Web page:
Brianna Stone Waryan is more than just a pretty face. The 8-year-old third-grader in Mrs. Montalto’s third grade class at Donlin Drive Elementary in Liverpool will compete in Saturday’s Miss Jr. Pre-Teen Syracuse/Binghamton pageant, vying against numerous other young ladies in such categories as talent, casual wear, formal wear and interview. But Waryan, who is autistic and deals with sensory processing disorder, has a more important message she hopes to spread at the pageant. “People should not be bullying in school,” she said. “It’s kind of mean. I’ve been bullied before. Kids should be able to grow up and stick up for their friends without being bullied or getting their feelings hurt.”
Up-and-coming actress Kitty Doupe shines as a bewitching West Indian maid
Anything can happen in “Any Number Can Die.” Owls hoot, thunder howls, lights flicker and lives are lost due to gunshots, poison, hanging and stabbing. But don’t let that constant violence spoil your evening at the theater. It’s all in good fun, as the stage play soundly satirizes every murder mystery you’ve ever read or seen. The campy comedy by Vermont’s prolific and playful playwright, Fred Carmichael, is being staged through Oct. 13 by the Baldwinsville Theatre Guild.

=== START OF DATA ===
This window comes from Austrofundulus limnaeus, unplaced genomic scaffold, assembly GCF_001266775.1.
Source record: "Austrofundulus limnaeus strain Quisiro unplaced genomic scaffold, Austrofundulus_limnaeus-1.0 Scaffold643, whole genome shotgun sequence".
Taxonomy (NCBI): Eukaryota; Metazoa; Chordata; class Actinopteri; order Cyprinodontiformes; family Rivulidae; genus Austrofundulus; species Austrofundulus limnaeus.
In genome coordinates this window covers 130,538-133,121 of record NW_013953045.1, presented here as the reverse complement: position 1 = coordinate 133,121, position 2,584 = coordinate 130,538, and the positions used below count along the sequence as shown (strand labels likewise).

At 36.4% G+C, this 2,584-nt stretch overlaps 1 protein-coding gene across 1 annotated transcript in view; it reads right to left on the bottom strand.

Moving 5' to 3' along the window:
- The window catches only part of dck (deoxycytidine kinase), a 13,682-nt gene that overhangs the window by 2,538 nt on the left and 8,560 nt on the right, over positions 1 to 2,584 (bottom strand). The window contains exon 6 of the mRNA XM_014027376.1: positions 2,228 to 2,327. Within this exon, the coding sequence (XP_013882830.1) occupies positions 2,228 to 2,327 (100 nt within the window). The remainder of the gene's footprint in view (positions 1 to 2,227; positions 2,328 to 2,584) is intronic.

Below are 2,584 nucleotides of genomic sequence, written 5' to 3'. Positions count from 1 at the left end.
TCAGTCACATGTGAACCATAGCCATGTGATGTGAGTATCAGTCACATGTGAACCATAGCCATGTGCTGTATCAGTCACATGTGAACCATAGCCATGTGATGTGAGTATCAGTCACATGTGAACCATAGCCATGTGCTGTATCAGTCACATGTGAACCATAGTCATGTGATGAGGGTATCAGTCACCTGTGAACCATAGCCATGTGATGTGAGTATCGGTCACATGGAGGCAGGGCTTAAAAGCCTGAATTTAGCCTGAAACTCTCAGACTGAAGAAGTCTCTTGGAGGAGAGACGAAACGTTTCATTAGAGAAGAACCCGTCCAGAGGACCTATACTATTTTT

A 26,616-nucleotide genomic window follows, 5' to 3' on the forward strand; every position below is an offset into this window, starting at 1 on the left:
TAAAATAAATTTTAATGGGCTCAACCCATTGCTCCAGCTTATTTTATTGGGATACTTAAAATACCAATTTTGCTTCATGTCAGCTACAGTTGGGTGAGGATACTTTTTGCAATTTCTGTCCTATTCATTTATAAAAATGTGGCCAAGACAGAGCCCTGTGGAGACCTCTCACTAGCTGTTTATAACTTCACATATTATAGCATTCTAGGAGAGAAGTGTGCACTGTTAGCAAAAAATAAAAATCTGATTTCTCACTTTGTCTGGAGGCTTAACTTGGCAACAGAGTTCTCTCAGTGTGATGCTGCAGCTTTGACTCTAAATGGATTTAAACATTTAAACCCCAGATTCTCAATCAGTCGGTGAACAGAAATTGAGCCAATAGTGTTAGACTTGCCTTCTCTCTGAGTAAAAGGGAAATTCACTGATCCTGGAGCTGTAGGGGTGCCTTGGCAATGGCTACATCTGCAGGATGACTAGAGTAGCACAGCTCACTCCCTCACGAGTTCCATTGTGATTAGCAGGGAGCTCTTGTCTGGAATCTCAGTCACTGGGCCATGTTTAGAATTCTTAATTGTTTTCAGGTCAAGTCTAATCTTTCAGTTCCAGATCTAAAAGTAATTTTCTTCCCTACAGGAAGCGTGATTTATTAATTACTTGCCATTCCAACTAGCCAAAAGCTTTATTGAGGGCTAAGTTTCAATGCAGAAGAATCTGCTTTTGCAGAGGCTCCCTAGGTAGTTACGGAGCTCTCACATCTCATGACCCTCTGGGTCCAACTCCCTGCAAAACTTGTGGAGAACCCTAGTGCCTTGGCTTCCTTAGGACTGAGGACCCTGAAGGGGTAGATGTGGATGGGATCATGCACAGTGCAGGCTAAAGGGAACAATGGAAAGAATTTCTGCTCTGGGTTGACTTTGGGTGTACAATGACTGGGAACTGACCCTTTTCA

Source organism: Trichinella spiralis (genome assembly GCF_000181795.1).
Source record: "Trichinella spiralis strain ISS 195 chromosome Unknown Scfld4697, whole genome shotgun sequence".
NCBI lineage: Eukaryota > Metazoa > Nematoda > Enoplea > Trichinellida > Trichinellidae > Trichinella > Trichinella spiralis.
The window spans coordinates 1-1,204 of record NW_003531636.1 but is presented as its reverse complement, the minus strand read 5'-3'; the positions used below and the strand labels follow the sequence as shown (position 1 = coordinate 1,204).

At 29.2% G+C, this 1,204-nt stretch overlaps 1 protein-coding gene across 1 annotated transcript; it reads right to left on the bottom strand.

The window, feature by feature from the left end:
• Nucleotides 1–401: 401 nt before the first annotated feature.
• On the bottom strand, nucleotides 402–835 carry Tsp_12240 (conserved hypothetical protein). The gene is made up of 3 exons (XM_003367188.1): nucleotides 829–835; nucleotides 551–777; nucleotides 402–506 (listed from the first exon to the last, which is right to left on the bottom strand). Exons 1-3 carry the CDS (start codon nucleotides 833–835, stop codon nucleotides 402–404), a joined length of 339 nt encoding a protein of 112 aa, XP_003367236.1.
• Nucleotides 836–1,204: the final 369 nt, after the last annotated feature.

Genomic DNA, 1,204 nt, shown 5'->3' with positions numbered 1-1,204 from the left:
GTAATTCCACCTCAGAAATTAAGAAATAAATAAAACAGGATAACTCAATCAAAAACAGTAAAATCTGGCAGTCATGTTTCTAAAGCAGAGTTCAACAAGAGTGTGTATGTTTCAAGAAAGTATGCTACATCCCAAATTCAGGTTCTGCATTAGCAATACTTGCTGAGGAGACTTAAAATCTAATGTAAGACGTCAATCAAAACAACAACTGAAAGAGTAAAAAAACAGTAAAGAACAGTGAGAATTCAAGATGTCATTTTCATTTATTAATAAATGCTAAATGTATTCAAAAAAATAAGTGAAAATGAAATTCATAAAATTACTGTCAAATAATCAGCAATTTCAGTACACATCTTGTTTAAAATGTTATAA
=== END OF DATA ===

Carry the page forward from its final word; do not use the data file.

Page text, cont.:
The Cicero Fire Department would like to invite the community to attend their annual October Memorial Service Saturday, Oct 5 at Firefighters Park behind Station # 1 (8377 Brewerton Road). The service will start at 10 a.m. The station will be open for the community to tour and enjoy refreshments.
After 119 years, the Liverpool Historical Society has given up the ghost. Established in 1894 by local teacher Anna O’Neill, the LHS disbanded in September. The society had its roots in the Chautauqua movement, an adult-education crusade spawned at Lake Chautauqua in the Southwestern corner of the Empire State. The movement, spurred by its most popular speaker William Jennings Bryant, became immensely popular in the late 19th and early 20th centuries. In the early 1890s, O’Neill had apparently attended lectures at Chautauqua and spread its gospel to Liverpool where she created historical society to encourage self-education among women. Members were required to present short programs on topics regarding local history.